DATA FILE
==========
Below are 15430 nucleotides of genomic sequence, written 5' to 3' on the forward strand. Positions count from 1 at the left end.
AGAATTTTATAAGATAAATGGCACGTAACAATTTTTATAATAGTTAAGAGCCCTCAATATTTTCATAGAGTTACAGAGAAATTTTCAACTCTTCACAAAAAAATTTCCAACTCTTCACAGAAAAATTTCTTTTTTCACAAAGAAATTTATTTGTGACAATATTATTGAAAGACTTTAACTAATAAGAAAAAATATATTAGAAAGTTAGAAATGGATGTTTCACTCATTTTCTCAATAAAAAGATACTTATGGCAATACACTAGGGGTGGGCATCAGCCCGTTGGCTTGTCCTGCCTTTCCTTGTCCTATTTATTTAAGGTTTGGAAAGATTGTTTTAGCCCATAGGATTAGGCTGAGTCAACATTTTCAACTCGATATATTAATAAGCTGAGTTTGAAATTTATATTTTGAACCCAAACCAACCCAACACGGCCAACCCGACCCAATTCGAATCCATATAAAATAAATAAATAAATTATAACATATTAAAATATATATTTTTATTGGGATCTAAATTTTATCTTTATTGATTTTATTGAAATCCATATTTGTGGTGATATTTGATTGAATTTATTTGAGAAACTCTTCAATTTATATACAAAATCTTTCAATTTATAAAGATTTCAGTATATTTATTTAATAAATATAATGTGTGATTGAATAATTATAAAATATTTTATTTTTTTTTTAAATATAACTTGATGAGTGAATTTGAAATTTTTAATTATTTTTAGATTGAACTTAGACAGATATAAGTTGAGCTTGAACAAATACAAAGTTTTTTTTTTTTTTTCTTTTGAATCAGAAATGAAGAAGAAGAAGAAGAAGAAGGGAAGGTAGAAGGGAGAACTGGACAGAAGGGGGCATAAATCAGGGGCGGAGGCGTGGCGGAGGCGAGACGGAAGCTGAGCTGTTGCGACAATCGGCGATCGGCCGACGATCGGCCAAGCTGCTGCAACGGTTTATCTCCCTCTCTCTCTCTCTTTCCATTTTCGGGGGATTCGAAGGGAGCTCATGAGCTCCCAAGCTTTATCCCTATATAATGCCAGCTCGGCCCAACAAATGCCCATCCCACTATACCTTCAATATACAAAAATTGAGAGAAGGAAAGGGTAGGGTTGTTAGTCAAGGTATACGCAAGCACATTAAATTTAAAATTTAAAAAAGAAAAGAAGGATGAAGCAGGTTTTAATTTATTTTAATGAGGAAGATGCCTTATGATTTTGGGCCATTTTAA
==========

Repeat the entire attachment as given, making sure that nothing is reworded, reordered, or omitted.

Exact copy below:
Below are 15430 nucleotides of genomic sequence, written 5' to 3' on the forward strand. Positions count from 1 at the left end.
AGAATTTTATAAGATAAATGGCACGTAACAATTTTTATAATAGTTAAGAGCCCTCAATATTTTCATAGAGTTACAGAGAAATTTTCAACTCTTCACAAAAAAATTTCCAACTCTTCACAGAAAAATTTCTTTTTTCACAAAGAAATTTATTTGTGACAATATTATTGAAAGACTTTAACTAATAAGAAAAAATATATTAGAAAGTTAGAAATGGATGTTTCACTCATTTTCTCAATAAAAAGATACTTATGGCAATACACTAGGGGTGGGCATCAGCCCGTTGGCTTGTCCTGCCTTTCCTTGTCCTATTTATTTAAGGTTTGGAAAGATTGTTTTAGCCCATAGGATTAGGCTGAGTCAACATTTTCAACTCGATATATTAATAAGCTGAGTTTGAAATTTATATTTTGAACCCAAACCAACCCAACACGGCCAACCCGACCCAATTCGAATCCATATAAAATAAATAAATAAATTATAACATATTAAAATATATATTTTTATTGGGATCTAAATTTTATCTTTATTGATTTTATTGAAATCCATATTTGTGGTGATATTTGATTGAATTTATTTGAGAAACTCTTCAATTTATATACAAAATCTTTCAATTTATAAAGATTTCAGTATATTTATTTAATAAATATAATGTGTGATTGAATAATTATAAAATATTTTATTTTTTTTTTAAATATAACTTGATGAGTGAATTTGAAATTTTTAATTATTTTTAGATTGAACTTAGACAGATATAAGTTGAGCTTGAACAAATACAAAGTTTTTTTTTTTTTTTCTTTTGAATCAGAAATGAAGAAGAAGAAGAAGAAGAAGGGAAGGTAGAAGGGAGAACTGGACAGAAGGGGGCATAAATCAGGGGCGGAGGCGTGGCGGAGGCGAGACGGAAGCTGAGCTGTTGCGACAATCGGCGATCGGCCGACGATCGGCCAAGCTGCTGCAACGGTTTATCTCCCTCTCTCTCTCTCTTTCCATTTTCGGGGGATTCGAAGGGAGCTCATGAGCTCCCAAGCTTTATCCCTATATAATGCCAGCTCGGCCCAACAAATGCCCATCCCACTATACCTTCAATATACAAAAATTGAGAGAAGGAAAGGGTAGGGTTGTTAGTCAAGGTATACGCAAGCACATTAAATTTAAAATTTAAAAAAGAAAAGAAGGATGAAGCAGGTTTTAATTTATTTTAATGAGGAAGATGCCTTATGATTTTGGGCCATTTTAA